As I write this blog entry, violence continues to escalate in the lands of the Middle East, particularly in the North African country of Libya where pro-government security forces, the police and the military have killed at least hundreds of people over the past five days. According to the latest news reports, even funeral mourners have not remained immune to the violence. As they have marched in their processions, carrying their dead from the previous days' violence to their final resting place, they have been attacked and killed by government forces loyal to long-time dictator Colonel Muammar el-Qaddafi -- or al-Gaddafi as some people prefer to spell it.
While the current unrest originally centered in the eastern Libyan city of Benghazi -- which is not only Libya's second largest city after Tripoli, but also a long-time political trouble spot for Colonel Gaddafi -- it has now spread to other Libyan cities as well, including the capital of Tripoli itself.
As has occurred in other Arab and Muslim nations in recent weeks, in an effort to appease the angry masses, the government of Libya made lukewarm offers of reform. In a late-night televised speech, Gaddafi's son and heir-apparent, Seif al-Islam el-Qaddafi, disclosed the particulars of the reform package; but his speech was repeatedly highlighted by a strong warning that "Libya is not Tunisia or Egypt".
The message was clear; Colonel Gaddafi will not allow to happen in Libya, what has already occurred in Libya's neighbors to the East and to the West. The government will fight back and crush the opposition. As Seif al-Islam el-Qaddafi stated during his speech, "We will fight until the last man, until the last woman, until the last bullet".
When Libya's democracy revolution began last week, I was rather dubious that the Libyans would be as successful as the Tunisians and the Egyptians appear to have been. The events of the past few days -- which have been marked by so much government-supported violence -- seemed to bolster my belief. However, according to the latest news reports, there is a glimmer of hope, and it may possibly be that the tide is beginning to turn against Colonel Muammar el-Qaddafi.
For example, it is being claimed that in Benghazi, certain "special forces" assisted the protesters -- even lending them their tanks -- so that they were able to overcome the local headquarters of the state security services. Furthermore, the well-known pan-Arab satellite television station, Al Jazeera, is reporting that two of Libya's most powerful tribes -- the al-Warfalla and the al-Zuwayya -- have turned against Colonel Gaddafi, and are now demanding that he leave the country.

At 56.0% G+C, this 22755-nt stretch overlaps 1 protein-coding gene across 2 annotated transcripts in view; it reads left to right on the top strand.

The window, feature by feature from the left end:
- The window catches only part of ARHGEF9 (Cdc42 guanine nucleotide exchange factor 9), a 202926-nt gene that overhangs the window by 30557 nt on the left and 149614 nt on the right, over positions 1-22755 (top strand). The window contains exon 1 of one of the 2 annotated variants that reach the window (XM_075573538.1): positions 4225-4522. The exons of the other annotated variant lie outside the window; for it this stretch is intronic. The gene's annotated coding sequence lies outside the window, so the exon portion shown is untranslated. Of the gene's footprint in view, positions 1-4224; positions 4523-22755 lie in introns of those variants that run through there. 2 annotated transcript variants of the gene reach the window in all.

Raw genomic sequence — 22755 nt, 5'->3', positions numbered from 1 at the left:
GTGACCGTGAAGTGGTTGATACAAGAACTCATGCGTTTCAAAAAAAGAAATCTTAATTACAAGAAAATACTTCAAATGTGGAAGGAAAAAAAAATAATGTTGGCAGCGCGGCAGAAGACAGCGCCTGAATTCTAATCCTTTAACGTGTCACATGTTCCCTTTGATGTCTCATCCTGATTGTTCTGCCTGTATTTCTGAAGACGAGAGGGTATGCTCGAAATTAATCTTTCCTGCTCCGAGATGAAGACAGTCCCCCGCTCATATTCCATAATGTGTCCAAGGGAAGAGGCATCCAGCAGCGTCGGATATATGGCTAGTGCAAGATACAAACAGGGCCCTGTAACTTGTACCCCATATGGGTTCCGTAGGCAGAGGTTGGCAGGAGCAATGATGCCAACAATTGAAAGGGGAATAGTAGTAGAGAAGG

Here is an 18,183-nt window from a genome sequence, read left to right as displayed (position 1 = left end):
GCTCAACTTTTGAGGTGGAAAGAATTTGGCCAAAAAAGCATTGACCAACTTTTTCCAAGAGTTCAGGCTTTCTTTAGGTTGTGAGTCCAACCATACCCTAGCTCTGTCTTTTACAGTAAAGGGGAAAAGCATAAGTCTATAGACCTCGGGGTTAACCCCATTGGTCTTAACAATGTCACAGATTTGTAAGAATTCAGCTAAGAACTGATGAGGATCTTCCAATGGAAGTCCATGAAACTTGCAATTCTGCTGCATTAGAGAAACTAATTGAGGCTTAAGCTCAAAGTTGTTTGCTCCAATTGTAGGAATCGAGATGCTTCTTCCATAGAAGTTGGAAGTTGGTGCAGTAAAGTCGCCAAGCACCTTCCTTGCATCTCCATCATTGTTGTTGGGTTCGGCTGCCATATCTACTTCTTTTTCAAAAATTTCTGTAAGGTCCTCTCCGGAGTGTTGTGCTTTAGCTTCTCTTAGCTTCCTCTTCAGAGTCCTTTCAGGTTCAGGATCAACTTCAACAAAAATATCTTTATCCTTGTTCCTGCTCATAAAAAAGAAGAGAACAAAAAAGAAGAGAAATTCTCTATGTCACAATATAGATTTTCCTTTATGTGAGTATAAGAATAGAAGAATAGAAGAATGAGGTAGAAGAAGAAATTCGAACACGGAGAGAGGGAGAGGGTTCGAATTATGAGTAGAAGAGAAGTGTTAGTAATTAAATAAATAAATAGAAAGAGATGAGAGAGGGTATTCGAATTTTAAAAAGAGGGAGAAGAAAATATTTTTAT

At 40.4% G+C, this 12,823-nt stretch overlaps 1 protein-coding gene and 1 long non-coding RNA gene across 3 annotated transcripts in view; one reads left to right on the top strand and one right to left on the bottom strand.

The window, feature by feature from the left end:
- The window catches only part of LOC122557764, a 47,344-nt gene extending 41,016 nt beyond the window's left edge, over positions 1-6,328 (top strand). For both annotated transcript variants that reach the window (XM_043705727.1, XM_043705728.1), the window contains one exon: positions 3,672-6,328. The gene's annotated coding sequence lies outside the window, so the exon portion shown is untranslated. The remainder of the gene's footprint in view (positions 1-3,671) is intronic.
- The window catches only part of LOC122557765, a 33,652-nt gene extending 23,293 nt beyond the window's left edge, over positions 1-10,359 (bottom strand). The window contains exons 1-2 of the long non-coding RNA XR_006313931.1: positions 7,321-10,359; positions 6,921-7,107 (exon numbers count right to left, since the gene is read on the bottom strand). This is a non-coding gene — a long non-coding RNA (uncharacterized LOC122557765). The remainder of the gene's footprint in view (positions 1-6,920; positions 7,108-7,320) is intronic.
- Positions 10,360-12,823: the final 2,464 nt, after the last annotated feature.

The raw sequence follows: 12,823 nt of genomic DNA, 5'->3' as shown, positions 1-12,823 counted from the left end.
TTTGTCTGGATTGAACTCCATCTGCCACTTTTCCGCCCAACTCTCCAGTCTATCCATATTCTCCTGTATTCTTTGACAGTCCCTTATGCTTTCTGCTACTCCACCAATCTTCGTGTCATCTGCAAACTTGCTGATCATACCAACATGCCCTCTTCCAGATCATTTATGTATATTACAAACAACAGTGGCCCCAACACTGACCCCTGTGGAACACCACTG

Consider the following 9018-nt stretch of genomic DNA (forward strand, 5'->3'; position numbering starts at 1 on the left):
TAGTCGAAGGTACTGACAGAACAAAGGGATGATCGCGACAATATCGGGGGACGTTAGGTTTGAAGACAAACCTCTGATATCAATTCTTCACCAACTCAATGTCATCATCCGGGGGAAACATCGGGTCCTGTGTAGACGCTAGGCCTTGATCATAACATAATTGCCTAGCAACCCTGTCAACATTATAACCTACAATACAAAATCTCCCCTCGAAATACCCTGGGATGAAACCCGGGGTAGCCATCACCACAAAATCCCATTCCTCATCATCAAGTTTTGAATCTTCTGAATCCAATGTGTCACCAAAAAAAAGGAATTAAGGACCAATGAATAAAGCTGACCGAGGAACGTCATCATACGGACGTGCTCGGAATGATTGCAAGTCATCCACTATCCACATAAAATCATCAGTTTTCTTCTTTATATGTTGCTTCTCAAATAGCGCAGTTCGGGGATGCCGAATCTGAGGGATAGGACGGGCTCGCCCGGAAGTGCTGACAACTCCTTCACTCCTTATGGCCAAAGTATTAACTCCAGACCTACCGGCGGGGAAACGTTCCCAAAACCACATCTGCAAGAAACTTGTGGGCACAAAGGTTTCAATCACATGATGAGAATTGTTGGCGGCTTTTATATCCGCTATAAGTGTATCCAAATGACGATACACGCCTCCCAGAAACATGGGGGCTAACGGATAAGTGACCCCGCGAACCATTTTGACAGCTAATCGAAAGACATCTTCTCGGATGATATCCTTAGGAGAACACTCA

So while Gaddafi and his thugs continue to try to overpower the people through fear, intimidation and brutal violence, all they are doing is creating new enemies for themselves, amongst those who were once loyal to them.
The brutal violence that is now occurring in Libya is totally unacceptable. That any leader would be so desperate to hold on to power that he would be willing to kill his own people is an absolute disgrace and a crime. Colonel Muammar el-Qaddafi has been in power for forty-two long years. What more does he want? It is time for him -- and his family -- to step down now, and to allow the people of Libya the opportunity to forge their own democratic way forward, without fear of brutal government reprisal in any form.
But there is a much larger question looming here, and that is: What is God doing?
As I have mentioned before, I have no doubt that He is doing something. No one -- not the governments of the Middle East themselves, or Western analysts -- could have foreseen or predicted the current wave of protest which is sweeping the lands of North Africa and the Middle East. As some news agencies are reporting, even a few months ago, such events were totally unthinkable. They simply weren't on anyone's radar at all. But then, suddenly, with just one small spark -- and it was indeed a literal spark when a man set himself on fire in Tunisia in protest of his dire financial situation -- a raging fire of protest has been ignited.
So I have no doubt that there is a supernatural element, a Divine Element, to all of this. To think that people only armed with their desire for freedom, and their conviction for change, could overcome two powerful governments which were armed to the teeth, defies the imagination. If the people of Libya also beat the odds -- and it may possibly happen -- then I will become even more convinced that God has set some unseen plan in motion, and I suspect that it may have a lot to do with the final events of the Endtime.
So keep your eyes on the Middle East, folks; because as I have stated before, God's Word indicates that it is there where the final events of the Endtime will unfold. The players are taking the stage, soon the curtain may drop, and what will we then behold?